“We have a safety net,” says Mitt Romney, describing why he doesn’t care about the 46.2 million Americans in record-high poverty due to Barack Obama’s economic policy. “If it needs repair,” he says, “I’ll fix it.”
But what Romney fails to understand about the economy is that the poverty is a symptom of how badly America’s safety net is already in need of repair.
The labor force participation rate, the percentage of Americans working or looking for jobs, fell to 63.7% in January 2012 from 65.7% three years earlier, according to the Department of Labor (see figure). January marked a new low for the measure, which has fallen to its lowest point in 30 years under Obama’s administration.
Not only can falling participation in America’s labor force — with more people relying on a safety net already filled to capacity — hurt sidelined workers and their families. It’s also a danger to the broader economy: a growing safety net requires more government spending to maintain, thus running the risk of increasing the deficit.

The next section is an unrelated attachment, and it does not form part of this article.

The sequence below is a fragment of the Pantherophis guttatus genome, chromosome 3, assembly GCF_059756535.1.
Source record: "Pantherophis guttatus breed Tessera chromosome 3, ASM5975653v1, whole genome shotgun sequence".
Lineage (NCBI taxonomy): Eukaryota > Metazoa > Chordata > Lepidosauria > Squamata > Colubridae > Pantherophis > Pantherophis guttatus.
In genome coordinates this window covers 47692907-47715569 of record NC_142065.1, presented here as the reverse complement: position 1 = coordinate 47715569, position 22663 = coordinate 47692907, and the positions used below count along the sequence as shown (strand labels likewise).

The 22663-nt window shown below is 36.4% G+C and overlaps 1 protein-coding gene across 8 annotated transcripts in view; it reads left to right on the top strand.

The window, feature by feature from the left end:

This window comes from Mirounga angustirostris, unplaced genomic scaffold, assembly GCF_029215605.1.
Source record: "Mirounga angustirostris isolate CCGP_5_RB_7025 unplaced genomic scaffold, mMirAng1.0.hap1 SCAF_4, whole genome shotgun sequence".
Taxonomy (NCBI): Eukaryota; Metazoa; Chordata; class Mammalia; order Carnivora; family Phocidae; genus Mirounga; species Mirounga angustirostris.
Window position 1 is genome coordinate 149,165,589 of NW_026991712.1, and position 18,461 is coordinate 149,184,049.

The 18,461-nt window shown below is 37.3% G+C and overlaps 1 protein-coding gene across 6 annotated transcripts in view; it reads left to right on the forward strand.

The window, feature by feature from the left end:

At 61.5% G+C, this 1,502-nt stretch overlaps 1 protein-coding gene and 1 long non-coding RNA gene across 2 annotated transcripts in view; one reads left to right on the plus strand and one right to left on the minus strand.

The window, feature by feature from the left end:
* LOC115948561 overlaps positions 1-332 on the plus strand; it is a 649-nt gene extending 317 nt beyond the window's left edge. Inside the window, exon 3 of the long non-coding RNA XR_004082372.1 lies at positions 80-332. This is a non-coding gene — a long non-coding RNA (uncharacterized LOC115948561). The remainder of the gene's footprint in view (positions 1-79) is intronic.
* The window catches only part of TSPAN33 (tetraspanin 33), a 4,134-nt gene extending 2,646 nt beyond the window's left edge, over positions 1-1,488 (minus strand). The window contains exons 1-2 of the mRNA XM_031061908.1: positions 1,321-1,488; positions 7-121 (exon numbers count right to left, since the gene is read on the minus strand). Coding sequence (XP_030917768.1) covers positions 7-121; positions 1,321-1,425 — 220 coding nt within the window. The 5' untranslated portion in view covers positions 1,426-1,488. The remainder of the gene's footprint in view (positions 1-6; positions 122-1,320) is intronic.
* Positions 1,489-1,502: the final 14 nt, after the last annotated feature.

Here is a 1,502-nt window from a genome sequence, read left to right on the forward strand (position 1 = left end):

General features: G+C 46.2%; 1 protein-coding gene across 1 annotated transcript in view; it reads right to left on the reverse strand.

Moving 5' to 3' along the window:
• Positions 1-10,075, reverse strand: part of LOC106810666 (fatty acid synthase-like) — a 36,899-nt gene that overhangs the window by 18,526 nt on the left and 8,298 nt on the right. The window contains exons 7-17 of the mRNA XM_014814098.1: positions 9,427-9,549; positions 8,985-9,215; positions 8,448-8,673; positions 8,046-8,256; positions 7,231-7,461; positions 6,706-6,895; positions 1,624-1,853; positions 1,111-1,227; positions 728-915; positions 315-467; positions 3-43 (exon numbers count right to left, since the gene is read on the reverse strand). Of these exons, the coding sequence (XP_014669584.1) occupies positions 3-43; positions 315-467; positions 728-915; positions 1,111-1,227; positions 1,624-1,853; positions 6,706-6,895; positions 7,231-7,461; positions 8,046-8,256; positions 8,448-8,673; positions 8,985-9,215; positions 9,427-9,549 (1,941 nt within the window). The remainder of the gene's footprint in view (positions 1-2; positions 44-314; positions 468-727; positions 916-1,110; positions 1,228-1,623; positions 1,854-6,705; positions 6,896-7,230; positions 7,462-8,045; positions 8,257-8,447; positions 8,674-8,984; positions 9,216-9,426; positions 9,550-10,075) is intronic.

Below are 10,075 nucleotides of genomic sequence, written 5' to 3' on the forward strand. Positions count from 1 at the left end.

Workers who fall out of the labor force tend to rely on a safety net in the form of Social Security Disability Insurance (SSDI), a program they often remain on for the rest of their lives, according to The Economist.
The lifetime cost of disability benefits is significant. By recent estimates, a shift of just 200,000 unemployed workers to SSDI could entail an increase in government lifetime costs of up to $24 billion.
By fixing the safety net on which a record-high number of Americans now depend to meet their basic needs, we can inspire the many with a real possibility of achieving middle-class dignity while growing the economy to restore American supremacy for posterity.
We have not yet begun to succeed.